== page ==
As mentioned, a workflow should constantly be evolving with you, altering as you learn new techniques. However, I have now come to the point where the core principles of my workflow seem to remain the same. Within these principles are numerous editing techniques, which come and go, but the core methodology has been unchanged for a few years now (although it does differ depending on what genre I’m editing). This is what it currently looks like for product photos. For other genres of photography, I either work exclusively in Lightroom or in Lightroom and Photoshop. Thus, replace the first few steps as appropriate.

Photo by Max Bridge Portrait Photographer
  1. Make basic corrections in Capture One; distortion, sharpness falloff, chromatic aberration, lens vignette
  2. Make basic adjustments in Capture One. My aim is to export a neutral image with no “baked in” attributes (e.g. heavy contrast adjustments which then cannot be undone in Photoshop). Basic adjustments are therefore to do things like; ensure no areas are clipped or blown out, white balance, small adjustments to structure and clarity.
  3. Export to Photoshop (as smart object, if in Lightroom)
  4. Create composite, if necessary. This would include significant additions or subtractions (for example; swapping heads in a family photo, creating masks and replacing backgrounds for product photos, replacing skies or using digital blending with landscapes). Essentially, here I create the photo which I will then edit in a more usual way.
  5. Liquify / warp, if necessary.
  6. Contrast corrections. Adjusting areas which need to be either brightened or darkened to correct the exposure. The word “correct” is key. This is not a creative stage.
  7. Color corrections. Same as above but for color.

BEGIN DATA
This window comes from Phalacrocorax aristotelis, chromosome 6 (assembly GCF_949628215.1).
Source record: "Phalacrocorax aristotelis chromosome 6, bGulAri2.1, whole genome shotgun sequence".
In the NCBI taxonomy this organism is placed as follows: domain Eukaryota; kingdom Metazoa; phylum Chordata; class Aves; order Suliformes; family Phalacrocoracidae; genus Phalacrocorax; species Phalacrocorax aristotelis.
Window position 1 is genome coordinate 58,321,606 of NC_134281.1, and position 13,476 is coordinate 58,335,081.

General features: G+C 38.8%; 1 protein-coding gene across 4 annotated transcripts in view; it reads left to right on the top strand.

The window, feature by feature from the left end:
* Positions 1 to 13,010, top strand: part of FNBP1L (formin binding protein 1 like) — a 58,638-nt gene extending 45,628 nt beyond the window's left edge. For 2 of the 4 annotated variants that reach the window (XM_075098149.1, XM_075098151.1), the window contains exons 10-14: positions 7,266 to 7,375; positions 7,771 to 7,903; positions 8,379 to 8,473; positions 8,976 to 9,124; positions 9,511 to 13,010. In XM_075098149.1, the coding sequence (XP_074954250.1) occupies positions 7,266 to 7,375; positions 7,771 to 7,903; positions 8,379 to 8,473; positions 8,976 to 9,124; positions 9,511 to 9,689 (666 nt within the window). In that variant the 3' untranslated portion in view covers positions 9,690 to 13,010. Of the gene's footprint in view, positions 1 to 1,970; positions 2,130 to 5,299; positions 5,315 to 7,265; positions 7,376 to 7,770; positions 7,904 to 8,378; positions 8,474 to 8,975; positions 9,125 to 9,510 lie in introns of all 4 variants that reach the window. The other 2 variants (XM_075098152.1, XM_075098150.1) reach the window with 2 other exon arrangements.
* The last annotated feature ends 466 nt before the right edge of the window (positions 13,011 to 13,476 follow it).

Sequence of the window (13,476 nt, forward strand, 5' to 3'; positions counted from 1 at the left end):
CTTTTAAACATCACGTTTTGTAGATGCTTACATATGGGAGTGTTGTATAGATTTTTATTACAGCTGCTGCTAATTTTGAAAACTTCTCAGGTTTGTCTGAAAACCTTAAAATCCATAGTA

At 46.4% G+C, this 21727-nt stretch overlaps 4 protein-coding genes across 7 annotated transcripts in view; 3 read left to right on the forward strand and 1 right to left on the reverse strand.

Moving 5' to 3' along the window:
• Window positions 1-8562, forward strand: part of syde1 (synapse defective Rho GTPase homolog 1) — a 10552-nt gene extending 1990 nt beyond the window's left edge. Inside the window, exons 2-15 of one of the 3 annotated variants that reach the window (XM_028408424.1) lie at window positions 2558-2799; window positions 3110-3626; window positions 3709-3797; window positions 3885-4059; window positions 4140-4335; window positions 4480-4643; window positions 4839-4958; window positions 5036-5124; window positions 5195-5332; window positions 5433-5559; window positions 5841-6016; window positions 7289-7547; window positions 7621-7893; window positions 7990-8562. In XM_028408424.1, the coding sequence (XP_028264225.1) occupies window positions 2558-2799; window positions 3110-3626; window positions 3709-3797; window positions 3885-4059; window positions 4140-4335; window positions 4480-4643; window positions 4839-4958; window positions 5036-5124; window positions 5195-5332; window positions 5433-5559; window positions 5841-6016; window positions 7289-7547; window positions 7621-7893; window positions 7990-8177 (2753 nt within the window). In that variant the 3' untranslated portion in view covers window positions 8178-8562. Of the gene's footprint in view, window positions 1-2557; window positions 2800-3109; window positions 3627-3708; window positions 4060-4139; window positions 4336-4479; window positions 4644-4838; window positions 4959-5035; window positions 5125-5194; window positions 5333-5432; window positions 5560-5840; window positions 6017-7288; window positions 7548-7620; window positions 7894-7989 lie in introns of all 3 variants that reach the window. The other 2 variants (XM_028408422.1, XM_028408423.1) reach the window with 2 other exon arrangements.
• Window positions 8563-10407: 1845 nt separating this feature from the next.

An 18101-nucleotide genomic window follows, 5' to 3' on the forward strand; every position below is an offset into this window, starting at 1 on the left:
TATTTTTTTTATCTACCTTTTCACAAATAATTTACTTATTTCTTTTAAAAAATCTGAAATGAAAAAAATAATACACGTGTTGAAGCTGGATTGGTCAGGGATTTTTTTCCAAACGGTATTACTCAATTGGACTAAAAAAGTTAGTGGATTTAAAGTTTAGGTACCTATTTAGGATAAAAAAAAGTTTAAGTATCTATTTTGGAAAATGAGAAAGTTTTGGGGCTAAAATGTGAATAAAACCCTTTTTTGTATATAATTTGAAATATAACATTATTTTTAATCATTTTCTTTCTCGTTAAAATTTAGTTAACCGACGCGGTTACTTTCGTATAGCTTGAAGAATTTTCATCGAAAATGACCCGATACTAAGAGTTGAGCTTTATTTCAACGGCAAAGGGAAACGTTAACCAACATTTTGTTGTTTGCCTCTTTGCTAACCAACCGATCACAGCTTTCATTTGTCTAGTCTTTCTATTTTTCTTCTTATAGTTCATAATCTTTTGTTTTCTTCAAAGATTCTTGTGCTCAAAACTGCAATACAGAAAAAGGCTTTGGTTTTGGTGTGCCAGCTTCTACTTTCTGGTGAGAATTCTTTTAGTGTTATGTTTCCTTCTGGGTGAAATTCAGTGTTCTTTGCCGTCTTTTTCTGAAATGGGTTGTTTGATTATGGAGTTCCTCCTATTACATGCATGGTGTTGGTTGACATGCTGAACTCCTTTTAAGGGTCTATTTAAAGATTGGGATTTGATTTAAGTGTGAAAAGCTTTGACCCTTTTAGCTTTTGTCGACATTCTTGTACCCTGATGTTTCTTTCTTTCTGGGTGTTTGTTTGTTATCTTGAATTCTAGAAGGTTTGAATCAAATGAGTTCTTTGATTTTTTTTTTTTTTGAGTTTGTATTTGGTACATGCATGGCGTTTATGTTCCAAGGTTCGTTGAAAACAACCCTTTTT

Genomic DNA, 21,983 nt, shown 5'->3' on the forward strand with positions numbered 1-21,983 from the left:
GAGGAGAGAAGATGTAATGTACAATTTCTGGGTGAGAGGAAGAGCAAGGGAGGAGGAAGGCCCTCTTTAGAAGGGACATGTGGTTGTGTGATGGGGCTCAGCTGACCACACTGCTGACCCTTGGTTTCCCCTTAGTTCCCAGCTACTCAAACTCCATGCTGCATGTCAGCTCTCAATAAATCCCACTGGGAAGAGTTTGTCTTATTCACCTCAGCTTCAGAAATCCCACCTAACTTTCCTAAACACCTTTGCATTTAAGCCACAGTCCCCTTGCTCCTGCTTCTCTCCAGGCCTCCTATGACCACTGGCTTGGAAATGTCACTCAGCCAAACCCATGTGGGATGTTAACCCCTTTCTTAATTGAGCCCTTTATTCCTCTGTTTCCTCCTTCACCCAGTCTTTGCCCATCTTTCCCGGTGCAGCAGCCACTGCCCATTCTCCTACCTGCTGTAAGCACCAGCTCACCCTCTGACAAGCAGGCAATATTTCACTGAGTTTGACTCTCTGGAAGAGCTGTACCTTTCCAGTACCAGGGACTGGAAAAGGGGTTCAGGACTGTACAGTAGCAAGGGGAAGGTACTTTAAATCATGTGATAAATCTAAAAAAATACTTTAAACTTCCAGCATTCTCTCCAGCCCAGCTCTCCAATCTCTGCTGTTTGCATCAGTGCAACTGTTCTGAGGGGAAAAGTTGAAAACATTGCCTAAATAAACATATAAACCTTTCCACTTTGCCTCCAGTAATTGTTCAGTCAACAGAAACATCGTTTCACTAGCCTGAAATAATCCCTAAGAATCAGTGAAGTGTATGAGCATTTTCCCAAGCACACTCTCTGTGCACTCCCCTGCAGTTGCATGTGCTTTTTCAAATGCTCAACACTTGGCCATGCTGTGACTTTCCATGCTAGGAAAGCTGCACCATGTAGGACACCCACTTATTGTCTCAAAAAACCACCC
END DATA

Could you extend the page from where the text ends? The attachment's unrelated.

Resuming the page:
8. Creative contrast adjustments; localized contrast adjustments, global adjustments, dodge and burn, anything which alters the contrast of the image in a creative way.
  9. Creative Color adjustments. Same as above, using whatever techniques I deem appropriate.
  10. Sharpening
  11. Noise reduction

I may be forgetting a stage or two, I don’t actually have this written down, but that’s about right. Whether I’m working on a family photo session, product photo, wildlife photo, am in Photoshop, Capture One, Lightroom or a mixture of all three, that is the process that my mind goes through. If one stage is not necessary, I go to the next until I’m done.


Photo by Max Bridge Portrait Photographer

A lot of thought and logic has gone into the order of my workflow. My RAW processor (Lightroom / Capture One) serves, at least with product photos, as a way to neutralize the photo. I don’t want to get a long way into my edit and then realize the top of a shoe is blown out, for example. The composite is done first when entering Photoshop, as I want to have the freedom to adjust creative corrections at any time. If the composite were done at the end, I’d have to do it over and over again when any change was desired. The same goes for the corrective contrast and color phases. Finally, sharpening and noise reduction are done at the end because of the effect that everything else will have on them. If I were to do them first, I’d also have to do them again at the end.


Adhering to some form of Post Production Workflow is essential. If, after this article, you still think this doesn’t apply to you then I hope, for your sake, that you eventually come to realize the folly of your ways.

By all means, copy the workflow I use and refine it to suit you. I’m not saying my workflow is perfect; it WILL change. And, I want it to. Remember, it’s supposed to. As I develop as an editor, it will develop with me. It will help me grow.

I mentioned it before but it deserves mentioning again. CreativeLive and SLR Lounge have taught me a lot over the years. If you want to gain a solid grasp over Lightroom, Photoshop, your workflow, creative editing techniques, literally everything photography, make sure you look over everything on offer. Click here to be taken to the SLR Lounge Store and here to be taken over to CreativeLive.